NEWARK, N.J. — Roman Catholic officials in New Jersey say they will not appeal a federal judge’s rejection of their challenge to a law that bars private religious cemeteries from selling headstones.
U.S. District Judge Michael Shipp ruled last month that the suit by the archdiocese and two parishioners had failed to show a constitutional violation. The archdiocese of Newark said Friday that officials “continue to believe that the law is unjust” but will not appeal the ruling by Monday’s deadline.
The law stemmed from a 2013 expansion of the archdiocese’s inscription rights program, the proceeds of which were used to care for cemeteries. Under the program, the church offered the option for a headstone but retained ownership of it in perpetuity. The idea was that a bereaved family could write an inscription on a headstone but the church would care for the headstone going forward.
The Monument Builders Association of New Jersey sued, arguing the church had an unfair advantage due to its tax-exempt status and relationship with parishioners. The group lost in court, but the state’s Democrat-led Legislature then enacted legislation, signed by Republican Gov. Chris Christie in 2015, that effectively outlawed the practice.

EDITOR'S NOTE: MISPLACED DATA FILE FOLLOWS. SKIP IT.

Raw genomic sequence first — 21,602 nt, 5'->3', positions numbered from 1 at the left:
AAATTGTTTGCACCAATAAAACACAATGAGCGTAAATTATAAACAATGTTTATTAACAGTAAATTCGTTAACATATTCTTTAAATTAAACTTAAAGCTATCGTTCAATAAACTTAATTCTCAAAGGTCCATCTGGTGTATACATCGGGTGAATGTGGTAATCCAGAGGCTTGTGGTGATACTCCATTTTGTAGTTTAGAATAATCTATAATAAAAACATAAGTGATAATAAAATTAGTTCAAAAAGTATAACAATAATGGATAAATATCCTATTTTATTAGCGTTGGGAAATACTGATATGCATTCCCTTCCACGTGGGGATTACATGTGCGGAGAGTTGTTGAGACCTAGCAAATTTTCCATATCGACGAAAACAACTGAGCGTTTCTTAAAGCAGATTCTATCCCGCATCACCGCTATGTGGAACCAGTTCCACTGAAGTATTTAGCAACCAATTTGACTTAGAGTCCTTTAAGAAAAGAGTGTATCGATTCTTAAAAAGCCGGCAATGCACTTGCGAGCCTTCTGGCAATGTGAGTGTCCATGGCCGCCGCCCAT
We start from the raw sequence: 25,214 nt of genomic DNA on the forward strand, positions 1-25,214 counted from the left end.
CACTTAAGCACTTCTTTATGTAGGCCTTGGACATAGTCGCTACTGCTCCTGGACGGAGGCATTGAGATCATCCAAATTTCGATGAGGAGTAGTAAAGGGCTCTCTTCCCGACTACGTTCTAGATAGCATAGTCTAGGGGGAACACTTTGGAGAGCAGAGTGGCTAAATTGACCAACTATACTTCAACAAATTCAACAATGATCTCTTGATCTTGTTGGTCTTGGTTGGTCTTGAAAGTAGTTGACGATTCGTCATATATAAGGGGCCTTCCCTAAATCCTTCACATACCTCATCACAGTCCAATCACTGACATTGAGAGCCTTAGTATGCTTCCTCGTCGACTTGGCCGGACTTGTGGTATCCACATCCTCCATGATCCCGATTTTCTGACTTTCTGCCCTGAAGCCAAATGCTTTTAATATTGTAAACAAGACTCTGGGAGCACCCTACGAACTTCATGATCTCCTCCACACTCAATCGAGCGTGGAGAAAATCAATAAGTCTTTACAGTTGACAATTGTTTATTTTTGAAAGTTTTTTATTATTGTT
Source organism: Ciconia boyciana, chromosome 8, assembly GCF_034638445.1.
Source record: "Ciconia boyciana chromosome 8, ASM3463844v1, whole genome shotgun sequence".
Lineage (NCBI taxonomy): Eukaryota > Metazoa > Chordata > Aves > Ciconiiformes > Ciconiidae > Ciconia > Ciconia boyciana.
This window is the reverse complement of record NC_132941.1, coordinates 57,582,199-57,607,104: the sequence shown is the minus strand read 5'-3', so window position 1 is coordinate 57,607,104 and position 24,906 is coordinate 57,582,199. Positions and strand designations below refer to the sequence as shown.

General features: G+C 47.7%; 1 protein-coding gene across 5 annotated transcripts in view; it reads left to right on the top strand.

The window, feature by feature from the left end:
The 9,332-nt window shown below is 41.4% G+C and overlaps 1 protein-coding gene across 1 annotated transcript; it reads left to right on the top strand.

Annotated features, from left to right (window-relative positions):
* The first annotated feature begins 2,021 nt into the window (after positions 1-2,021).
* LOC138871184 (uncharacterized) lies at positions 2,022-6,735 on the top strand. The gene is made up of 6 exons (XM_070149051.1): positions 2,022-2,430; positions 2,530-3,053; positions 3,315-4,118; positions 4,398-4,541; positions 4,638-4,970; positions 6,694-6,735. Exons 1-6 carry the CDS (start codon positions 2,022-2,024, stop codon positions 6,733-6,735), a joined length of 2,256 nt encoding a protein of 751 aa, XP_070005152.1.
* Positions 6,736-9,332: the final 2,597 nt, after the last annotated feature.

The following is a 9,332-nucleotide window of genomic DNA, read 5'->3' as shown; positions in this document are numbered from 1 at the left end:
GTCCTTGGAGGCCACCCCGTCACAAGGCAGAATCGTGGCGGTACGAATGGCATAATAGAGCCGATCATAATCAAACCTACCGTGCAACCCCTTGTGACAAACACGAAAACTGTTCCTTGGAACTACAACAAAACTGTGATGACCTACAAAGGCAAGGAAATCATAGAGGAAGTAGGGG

Shipp wrote that the archdiocese hadn’t demonstrated a violation of the Equal Protection Clause, part of the 14th Amendment, and the state had a legitimate interest in protecting consumers “who must venture into the potentially exploitative market for funeral services.”
The Virginia-based Institute for Justice, which represented the archdiocese, said headstone sales don’t raise “valid consumer protection concerns” and the law is really intended to protect “the private financial interests of the headstone and funeral director industries.” The archdiocese said in a statement that the law “punishes both the church for seeking to exercise its ministry to parishioners, and parishioners for seeking to exercise their freedom of choice to select a memorial provider.”
But the archdiocese said it was ceasing efforts to challenge the law after evaluating the matter “including the time and energy required to seek an ultimate resolution of the issue through a lengthy appeal process.” More than 800 parishioners who already purchased inscription rights for monuments within archdiocese cemeteries are unaffected by the decision and “Catholic cemeteries of the archdiocese will honor those commitments at their proper time,” officials said.